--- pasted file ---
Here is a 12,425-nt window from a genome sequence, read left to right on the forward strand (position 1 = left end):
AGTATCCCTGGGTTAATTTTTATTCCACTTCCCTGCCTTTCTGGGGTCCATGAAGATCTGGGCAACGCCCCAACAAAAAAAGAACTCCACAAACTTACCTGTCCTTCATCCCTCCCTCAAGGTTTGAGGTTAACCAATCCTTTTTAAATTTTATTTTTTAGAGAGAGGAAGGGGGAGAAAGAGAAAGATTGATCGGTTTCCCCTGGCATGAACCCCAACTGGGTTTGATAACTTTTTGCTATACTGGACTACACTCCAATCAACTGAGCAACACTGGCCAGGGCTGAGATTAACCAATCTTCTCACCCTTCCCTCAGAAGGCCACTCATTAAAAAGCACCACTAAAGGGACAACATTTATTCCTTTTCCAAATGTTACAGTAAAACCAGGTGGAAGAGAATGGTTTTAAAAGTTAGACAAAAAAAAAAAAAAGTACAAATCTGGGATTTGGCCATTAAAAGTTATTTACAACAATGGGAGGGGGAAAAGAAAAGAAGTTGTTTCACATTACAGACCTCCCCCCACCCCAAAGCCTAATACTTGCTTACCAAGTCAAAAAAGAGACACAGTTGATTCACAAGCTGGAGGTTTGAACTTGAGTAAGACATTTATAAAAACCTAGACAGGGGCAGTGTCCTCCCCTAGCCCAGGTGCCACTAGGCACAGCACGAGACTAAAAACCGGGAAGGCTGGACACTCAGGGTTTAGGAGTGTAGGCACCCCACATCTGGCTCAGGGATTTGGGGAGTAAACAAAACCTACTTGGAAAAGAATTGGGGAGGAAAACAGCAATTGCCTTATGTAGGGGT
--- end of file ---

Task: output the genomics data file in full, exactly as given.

Here is a 12,425-nt window from a genome sequence, read left to right on the forward strand (position 1 = left end):
AGTATCCCTGGGTTAATTTTTATTCCACTTCCCTGCCTTTCTGGGGTCCATGAAGATCTGGGCAACGCCCCAACAAAAAAAGAACTCCACAAACTTACCTGTCCTTCATCCCTCCCTCAAGGTTTGAGGTTAACCAATCCTTTTTAAATTTTATTTTTTAGAGAGAGGAAGGGGGAGAAAGAGAAAGATTGATCGGTTTCCCCTGGCATGAACCCCAACTGGGTTTGATAACTTTTTGCTATACTGGACTACACTCCAATCAACTGAGCAACACTGGCCAGGGCTGAGATTAACCAATCTTCTCACCCTTCCCTCAGAAGGCCACTCATTAAAAAGCACCACTAAAGGGACAACATTTATTCCTTTTCCAAATGTTACAGTAAAACCAGGTGGAAGAGAATGGTTTTAAAAGTTAGACAAAAAAAAAAAAAAGTACAAATCTGGGATTTGGCCATTAAAAGTTATTTACAACAATGGGAGGGGGAAAAGAAAAGAAGTTGTTTCACATTACAGACCTCCCCCCACCCCAAAGCCTAATACTTGCTTACCAAGTCAAAAAAGAGACACAGTTGATTCACAAGCTGGAGGTTTGAACTTGAGTAAGACATTTATAAAAACCTAGACAGGGGCAGTGTCCTCCCCTAGCCCAGGTGCCACTAGGCACAGCACGAGACTAAAAACCGGGAAGGCTGGACACTCAGGGTTTAGGAGTGTAGGCACCCCACATCTGGCTCAGGGATTTGGGGAGTAAACAAAACCTACTTGGAAAAGAATTGGGGAGGAAAACAGCAATTGCCTTATGTAGGGGT